The time in which Stefan Milutin issued the charter is connected to the time of the construction of St. Stefan’s monastery in Banjska. The question of the charter's publication started soon after it became known to science. The first to engage with this question was Stojan Novaković who dates the construction of St. Stefan’s monastery to the period between 1312 and 1317. The charter had to be issued after the construction of the monastery. The construction of the monastery started after the civil war between Milutin and Dragutin, and was finished soon after the death of Queen Jelena, but before the death of King Dragutin. Archbishop Danilo mentions a meeting of the brothers in Pauni at which mutual issues were regulated. Many historians believe that it was that assembly on which St. Stefan’s charter, which contains both Kings' signatures, was passed. However, the exact year of the meeting is not known. It was preceded by the meeting of Serbian Queens Simonida and Katalina that probably happened in the middle of 1314. The meeting of the brothers came after this, and also after the rebellion and blinding of Stefan Dečanski, son of Milutin. It is certainly known that the charter was issued in the time span between the death of Queen Jelena and Dragutin, thus between 8 February 1314 and 12 March 1316. Whether St. Stefan’s charter passed at an assembly is also not known, because that is mentioned neither in the charter nor in the "Lives of the Kings and Archbishops of Serbia". The charter was not confirmed by the Archbishop Sava, during whose time it was enacted. It was confirmed after Dragutin's death on 12 May 1317, in the time of Archbishop Nikodim.

The appearance of the charterEdit

St. Stephen Chrysobull

St. Stefan’s Chrysobull was preserved in its original form - a parchment measuring 230mm х 290mm. In the past the seals of Milutin and Dragutin were attached to it. On one of the last pages there are Stefan Crnojević’s notes. The saved Chrysobull represents one of the manuscripts created upon acknowledgement in 1317. The signatures of the two Kings were transcribed. Stefan Crnojević bolded/thickened the faded signature of Nikodim, which he stated in a note. The charter contains 180 pages with 2131 rows. In the text the document is named St. Stefan’s Chrysobull or the Banjska charter. The charter does not contain a verbal invocation which is common for charters of that time. At the beginning a symbolic invocation can be found. The arenga is extensive and is dedicated to St. Stefan. In the intitulation Milutin quotes his title and ancestors. From the exposure we can see that there was already a church at the place of the monasteries construction which the Serbian King found in ruin. In the disposition of medieval Serbian charters, as the most important part of the document, are enumerated goods which the founder attaches to his monastery. The same applies to St. Stefan’s Chrysobull. Besides that, the St. Stefan’s Chrysobull is significant because it regulates obligations of the dependent population on monastic property. This part of the disposition is known by the name of "the law to the people of the church" and "Vlach law". In the sanction a penalty is stated for the violators of the royal commandments and charter. The exact date of the issuing of the charter is not known because it does not have a date note characteristic for the charters of that time. This is the only charter that contain the confirmations of two Serbian Kings. Milutin's signature in the Chrysobull reads: "Stefan, by the mercy of God, King and Autocrat of all Serbian and seaside lands".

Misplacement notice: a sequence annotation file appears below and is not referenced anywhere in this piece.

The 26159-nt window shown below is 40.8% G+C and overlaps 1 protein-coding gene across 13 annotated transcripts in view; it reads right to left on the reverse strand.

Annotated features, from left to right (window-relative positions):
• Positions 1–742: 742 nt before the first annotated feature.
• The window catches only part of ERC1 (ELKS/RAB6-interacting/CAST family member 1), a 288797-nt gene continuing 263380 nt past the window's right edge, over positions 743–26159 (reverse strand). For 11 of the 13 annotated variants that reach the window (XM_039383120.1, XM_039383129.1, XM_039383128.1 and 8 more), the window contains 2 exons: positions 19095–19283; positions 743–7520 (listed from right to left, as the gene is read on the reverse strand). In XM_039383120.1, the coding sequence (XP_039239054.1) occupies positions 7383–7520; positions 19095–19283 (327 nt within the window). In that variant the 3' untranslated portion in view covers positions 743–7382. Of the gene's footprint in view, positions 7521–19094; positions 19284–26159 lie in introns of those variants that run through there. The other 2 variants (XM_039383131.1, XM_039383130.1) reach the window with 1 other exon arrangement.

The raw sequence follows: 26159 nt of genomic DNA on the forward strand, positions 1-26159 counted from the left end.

1. ^
    It was issued between 1314 and 1316.[3][4][5] Older obsolete suggestions included 1293–1302 (F. Miklosich);[6] 1299–1300;[7] 1302–09 (S. Novaković);[6] before 1313;[6] 1309–16 (D. Janković);[8] 1318 (V. Jagić).[9]


  1. ^ Mirjana Menković (2004). Kosovo i Metohija u svetlu etnologije: zbornik radova. Етнографски музеј у Београду. p. 209.
  2. ^ Mirković 2019, p. 22.
  3. ^ Slobodan Ćurčić (1979). Gračanica: King Milutin's church and its place in late Byzantine architecture. Pennsylvania State University Press. p. 134. ISBN 978-0-271-00218-7.
  4. ^ Balcanica. 39. SANU. 2009. p. 72.
  5. ^ Slobodan Erić (2006). Косово и Метохија: аргументи за останак у Србији. Геополитика. p. 229. ISBN 9788686619006.
  6. ^ a b c Filološki fakultet 1922, p. 97.
  7. ^ SANU (1954). Srpski etnografski zbornik. SANU. pp. 25, 78, 86.
  8. ^ Dragoslav Janković (1961). Istorija države i prava feudalne Srbije, XII-XV vek. Naućna knjiga. p. 99.
  9. ^ Starinar. Arheološki institut. 1964. p. 148.


Further readingEdit